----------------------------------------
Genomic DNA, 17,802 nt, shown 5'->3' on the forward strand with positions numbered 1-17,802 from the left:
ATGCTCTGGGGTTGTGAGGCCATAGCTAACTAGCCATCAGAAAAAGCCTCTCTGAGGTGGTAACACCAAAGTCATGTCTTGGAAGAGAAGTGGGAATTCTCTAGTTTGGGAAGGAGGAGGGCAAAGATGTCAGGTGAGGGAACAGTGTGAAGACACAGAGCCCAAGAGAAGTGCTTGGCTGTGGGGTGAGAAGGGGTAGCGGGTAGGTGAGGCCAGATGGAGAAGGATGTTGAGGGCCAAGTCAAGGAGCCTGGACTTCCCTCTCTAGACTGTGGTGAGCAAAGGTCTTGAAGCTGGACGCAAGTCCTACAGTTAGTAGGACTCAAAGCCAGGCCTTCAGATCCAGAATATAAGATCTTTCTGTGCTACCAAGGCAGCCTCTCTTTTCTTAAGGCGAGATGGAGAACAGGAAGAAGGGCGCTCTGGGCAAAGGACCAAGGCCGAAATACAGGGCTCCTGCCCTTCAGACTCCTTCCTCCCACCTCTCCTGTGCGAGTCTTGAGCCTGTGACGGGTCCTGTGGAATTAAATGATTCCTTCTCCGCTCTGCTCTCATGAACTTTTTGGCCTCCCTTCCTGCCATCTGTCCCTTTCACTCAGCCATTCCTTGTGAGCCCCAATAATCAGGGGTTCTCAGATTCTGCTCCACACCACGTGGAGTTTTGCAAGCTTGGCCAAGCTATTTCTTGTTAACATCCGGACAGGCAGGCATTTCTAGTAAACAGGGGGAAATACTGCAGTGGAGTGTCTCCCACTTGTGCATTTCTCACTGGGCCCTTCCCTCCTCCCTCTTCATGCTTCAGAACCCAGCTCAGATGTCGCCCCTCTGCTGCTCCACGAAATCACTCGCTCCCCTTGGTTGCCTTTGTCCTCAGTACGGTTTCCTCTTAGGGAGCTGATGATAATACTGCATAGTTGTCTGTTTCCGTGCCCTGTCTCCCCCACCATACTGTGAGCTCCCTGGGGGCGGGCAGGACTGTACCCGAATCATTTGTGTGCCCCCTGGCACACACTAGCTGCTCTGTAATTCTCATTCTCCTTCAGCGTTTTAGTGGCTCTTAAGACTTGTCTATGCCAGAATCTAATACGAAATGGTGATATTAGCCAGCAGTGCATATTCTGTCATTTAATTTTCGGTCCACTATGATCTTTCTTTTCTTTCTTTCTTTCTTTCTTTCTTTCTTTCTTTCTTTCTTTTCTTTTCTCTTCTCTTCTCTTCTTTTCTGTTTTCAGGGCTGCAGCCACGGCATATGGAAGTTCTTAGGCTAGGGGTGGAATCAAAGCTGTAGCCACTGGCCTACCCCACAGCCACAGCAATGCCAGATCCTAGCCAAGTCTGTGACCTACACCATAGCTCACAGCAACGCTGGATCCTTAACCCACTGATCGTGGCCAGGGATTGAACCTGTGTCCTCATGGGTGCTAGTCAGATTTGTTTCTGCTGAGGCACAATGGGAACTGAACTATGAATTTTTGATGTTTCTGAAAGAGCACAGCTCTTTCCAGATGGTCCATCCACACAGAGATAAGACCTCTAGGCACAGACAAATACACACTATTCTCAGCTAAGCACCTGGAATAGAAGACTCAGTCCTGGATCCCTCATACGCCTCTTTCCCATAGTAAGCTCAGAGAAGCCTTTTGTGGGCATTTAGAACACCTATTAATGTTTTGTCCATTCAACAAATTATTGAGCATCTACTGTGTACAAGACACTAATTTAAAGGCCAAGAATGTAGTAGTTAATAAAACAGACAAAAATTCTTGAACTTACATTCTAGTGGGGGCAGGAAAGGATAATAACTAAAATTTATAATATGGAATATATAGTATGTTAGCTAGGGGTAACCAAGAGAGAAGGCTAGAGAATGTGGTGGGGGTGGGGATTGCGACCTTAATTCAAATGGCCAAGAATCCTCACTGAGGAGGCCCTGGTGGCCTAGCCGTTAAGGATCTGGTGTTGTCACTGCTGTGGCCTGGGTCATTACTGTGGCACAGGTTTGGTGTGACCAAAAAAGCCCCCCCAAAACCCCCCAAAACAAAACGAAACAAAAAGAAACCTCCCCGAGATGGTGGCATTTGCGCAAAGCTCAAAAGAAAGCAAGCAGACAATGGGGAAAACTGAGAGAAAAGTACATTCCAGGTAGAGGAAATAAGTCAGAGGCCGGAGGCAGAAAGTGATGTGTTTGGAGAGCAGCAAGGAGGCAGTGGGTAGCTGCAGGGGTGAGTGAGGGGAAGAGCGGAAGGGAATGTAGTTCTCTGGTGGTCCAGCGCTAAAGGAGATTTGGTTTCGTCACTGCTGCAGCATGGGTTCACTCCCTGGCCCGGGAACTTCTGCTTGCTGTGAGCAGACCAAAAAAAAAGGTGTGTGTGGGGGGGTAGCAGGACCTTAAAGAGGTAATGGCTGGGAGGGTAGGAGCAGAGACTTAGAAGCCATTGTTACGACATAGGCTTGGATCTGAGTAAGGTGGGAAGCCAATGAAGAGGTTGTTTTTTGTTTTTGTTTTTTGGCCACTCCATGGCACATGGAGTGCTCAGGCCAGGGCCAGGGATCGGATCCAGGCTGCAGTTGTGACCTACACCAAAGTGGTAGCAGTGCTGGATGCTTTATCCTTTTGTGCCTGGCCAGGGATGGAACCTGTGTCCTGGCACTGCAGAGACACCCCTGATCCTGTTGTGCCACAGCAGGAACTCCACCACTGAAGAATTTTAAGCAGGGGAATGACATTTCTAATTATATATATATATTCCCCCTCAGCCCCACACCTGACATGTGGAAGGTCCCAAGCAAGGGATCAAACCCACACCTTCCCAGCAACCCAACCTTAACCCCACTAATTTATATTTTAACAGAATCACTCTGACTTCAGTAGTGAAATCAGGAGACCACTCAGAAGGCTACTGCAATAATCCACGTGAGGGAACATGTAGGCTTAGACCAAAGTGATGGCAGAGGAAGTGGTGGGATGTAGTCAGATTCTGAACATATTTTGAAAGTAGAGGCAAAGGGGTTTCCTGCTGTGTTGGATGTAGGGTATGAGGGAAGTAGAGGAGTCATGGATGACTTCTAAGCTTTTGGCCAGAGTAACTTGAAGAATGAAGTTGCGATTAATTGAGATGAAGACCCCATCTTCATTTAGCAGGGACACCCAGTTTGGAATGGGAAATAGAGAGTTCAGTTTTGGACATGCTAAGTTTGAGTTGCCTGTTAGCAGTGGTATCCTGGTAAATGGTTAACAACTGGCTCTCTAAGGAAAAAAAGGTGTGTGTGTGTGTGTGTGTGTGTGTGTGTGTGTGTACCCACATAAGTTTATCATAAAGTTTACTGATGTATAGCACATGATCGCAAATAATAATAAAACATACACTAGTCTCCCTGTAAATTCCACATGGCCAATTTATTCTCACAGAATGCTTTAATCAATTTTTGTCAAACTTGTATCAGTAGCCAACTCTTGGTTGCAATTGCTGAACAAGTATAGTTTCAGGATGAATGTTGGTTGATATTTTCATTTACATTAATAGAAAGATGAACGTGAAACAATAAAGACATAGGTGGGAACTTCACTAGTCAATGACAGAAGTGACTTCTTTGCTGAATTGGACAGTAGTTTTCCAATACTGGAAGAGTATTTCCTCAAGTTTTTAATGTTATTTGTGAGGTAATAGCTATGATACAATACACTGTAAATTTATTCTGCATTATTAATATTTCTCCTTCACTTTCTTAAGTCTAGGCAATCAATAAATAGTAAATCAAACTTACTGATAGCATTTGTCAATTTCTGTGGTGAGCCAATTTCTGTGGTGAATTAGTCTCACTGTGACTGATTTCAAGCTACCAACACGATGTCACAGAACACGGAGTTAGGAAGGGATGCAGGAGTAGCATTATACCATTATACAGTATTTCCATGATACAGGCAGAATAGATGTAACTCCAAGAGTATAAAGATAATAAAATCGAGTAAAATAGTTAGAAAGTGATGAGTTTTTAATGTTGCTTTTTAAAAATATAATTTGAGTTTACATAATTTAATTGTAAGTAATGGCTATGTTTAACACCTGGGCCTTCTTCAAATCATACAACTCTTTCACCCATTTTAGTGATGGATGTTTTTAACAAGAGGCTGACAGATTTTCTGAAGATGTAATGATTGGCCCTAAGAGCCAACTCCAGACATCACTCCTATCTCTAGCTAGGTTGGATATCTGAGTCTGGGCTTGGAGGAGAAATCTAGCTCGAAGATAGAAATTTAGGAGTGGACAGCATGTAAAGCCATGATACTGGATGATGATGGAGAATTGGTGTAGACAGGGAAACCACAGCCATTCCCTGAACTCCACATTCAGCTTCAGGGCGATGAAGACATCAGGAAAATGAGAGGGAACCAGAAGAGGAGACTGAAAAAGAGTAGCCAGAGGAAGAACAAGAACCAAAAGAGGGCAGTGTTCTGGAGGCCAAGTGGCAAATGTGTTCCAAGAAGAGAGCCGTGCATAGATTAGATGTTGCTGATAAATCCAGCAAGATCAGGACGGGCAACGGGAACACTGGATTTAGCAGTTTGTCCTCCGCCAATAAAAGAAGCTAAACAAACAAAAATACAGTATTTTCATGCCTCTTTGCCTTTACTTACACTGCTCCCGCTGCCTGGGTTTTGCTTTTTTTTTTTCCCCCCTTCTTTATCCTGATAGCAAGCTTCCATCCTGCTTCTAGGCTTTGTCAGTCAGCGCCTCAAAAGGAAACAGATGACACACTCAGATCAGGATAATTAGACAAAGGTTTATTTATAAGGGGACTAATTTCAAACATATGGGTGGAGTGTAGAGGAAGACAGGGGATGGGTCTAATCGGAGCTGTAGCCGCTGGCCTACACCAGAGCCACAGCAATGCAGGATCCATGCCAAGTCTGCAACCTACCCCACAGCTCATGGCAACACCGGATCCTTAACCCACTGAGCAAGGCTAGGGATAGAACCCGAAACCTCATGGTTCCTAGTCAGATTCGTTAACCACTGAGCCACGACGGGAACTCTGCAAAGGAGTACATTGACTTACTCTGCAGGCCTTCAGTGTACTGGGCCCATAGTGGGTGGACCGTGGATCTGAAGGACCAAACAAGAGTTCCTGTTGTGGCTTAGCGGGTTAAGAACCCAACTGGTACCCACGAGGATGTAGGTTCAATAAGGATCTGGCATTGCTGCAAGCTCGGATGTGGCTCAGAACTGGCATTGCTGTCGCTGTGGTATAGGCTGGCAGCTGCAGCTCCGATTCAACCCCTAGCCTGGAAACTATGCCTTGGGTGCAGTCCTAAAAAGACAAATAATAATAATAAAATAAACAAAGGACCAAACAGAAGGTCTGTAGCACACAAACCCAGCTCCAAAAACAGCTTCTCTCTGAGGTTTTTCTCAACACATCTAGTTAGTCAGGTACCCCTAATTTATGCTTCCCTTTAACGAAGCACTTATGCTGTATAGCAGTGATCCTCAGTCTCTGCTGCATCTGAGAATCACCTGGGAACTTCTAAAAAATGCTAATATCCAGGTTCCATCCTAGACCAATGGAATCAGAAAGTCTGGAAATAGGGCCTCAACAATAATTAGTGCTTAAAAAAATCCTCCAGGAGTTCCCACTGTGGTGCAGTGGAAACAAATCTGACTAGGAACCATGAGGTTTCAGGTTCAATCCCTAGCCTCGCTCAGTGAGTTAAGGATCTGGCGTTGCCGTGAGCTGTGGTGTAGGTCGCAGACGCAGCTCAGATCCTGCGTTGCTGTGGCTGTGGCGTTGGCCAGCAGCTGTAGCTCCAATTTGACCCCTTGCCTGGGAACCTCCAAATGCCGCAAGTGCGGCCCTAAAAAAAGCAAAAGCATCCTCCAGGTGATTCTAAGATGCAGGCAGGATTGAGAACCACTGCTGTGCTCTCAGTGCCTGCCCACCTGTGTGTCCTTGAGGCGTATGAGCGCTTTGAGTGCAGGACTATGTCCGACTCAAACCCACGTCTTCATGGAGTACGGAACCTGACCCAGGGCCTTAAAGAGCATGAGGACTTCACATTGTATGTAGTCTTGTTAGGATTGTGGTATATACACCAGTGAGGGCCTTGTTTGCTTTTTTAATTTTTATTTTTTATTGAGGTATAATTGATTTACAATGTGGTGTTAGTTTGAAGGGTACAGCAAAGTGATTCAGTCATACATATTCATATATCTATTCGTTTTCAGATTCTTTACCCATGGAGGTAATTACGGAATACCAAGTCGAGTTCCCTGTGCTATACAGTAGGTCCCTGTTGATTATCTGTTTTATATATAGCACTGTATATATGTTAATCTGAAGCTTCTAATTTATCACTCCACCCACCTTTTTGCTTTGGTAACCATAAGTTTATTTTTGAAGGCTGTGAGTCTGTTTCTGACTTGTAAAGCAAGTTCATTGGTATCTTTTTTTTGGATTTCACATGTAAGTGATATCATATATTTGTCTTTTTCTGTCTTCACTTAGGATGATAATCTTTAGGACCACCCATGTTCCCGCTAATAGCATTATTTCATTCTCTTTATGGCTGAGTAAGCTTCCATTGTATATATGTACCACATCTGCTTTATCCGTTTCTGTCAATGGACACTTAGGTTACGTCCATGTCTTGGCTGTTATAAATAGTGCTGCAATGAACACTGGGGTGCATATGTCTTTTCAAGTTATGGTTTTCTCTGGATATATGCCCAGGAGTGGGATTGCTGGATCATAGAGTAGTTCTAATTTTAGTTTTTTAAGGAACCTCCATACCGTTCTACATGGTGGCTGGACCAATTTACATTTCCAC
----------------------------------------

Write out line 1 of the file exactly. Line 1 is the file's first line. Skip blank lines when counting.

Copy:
Genomic DNA, 17,802 nt, shown 5'->3' on the forward strand with positions numbered 1-17,802 from the left: